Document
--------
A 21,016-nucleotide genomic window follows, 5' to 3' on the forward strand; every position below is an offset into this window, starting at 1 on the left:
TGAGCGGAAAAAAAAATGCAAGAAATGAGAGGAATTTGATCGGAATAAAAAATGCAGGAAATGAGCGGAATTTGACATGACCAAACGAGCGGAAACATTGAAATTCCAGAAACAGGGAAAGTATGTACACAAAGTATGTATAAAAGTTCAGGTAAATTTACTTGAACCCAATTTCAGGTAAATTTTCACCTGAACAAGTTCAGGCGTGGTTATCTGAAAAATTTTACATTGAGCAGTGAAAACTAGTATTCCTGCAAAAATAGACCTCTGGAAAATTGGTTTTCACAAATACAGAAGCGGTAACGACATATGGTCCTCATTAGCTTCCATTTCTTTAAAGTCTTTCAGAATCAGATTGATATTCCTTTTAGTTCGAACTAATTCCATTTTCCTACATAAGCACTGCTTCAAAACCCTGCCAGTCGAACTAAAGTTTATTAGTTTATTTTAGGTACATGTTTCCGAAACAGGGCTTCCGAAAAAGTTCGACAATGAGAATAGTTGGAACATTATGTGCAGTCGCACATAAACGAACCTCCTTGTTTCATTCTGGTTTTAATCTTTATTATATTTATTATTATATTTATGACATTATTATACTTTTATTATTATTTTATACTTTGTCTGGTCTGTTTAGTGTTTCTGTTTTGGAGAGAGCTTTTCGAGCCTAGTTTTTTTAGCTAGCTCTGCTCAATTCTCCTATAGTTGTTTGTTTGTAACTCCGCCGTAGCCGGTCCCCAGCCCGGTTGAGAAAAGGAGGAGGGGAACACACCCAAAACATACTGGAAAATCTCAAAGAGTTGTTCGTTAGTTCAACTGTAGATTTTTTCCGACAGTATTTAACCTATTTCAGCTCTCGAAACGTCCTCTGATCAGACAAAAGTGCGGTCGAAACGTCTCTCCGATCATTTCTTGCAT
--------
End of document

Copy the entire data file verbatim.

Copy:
A 21,016-nucleotide genomic window follows, 5' to 3' on the forward strand; every position below is an offset into this window, starting at 1 on the left:
TGAGCGGAAAAAAAAATGCAAGAAATGAGAGGAATTTGATCGGAATAAAAAATGCAGGAAATGAGCGGAATTTGACATGACCAAACGAGCGGAAACATTGAAATTCCAGAAACAGGGAAAGTATGTACACAAAGTATGTATAAAAGTTCAGGTAAATTTACTTGAACCCAATTTCAGGTAAATTTTCACCTGAACAAGTTCAGGCGTGGTTATCTGAAAAATTTTACATTGAGCAGTGAAAACTAGTATTCCTGCAAAAATAGACCTCTGGAAAATTGGTTTTCACAAATACAGAAGCGGTAACGACATATGGTCCTCATTAGCTTCCATTTCTTTAAAGTCTTTCAGAATCAGATTGATATTCCTTTTAGTTCGAACTAATTCCATTTTCCTACATAAGCACTGCTTCAAAACCCTGCCAGTCGAACTAAAGTTTATTAGTTTATTTTAGGTACATGTTTCCGAAACAGGGCTTCCGAAAAAGTTCGACAATGAGAATAGTTGGAACATTATGTGCAGTCGCACATAAACGAACCTCCTTGTTTCATTCTGGTTTTAATCTTTATTATATTTATTATTATATTTATGACATTATTATACTTTTATTATTATTTTATACTTTGTCTGGTCTGTTTAGTGTTTCTGTTTTGGAGAGAGCTTTTCGAGCCTAGTTTTTTTAGCTAGCTCTGCTCAATTCTCCTATAGTTGTTTGTTTGTAACTCCGCCGTAGCCGGTCCCCAGCCCGGTTGAGAAAAGGAGGAGGGGAACACACCCAAAACATACTGGAAAATCTCAAAGAGTTGTTCGTTAGTTCAACTGTAGATTTTTTCCGACAGTATTTAACCTATTTCAGCTCTCGAAACGTCCTCTGATCAGACAAAAGTGCGGTCGAAACGTCTCTCCGATCATTTCTTGCAT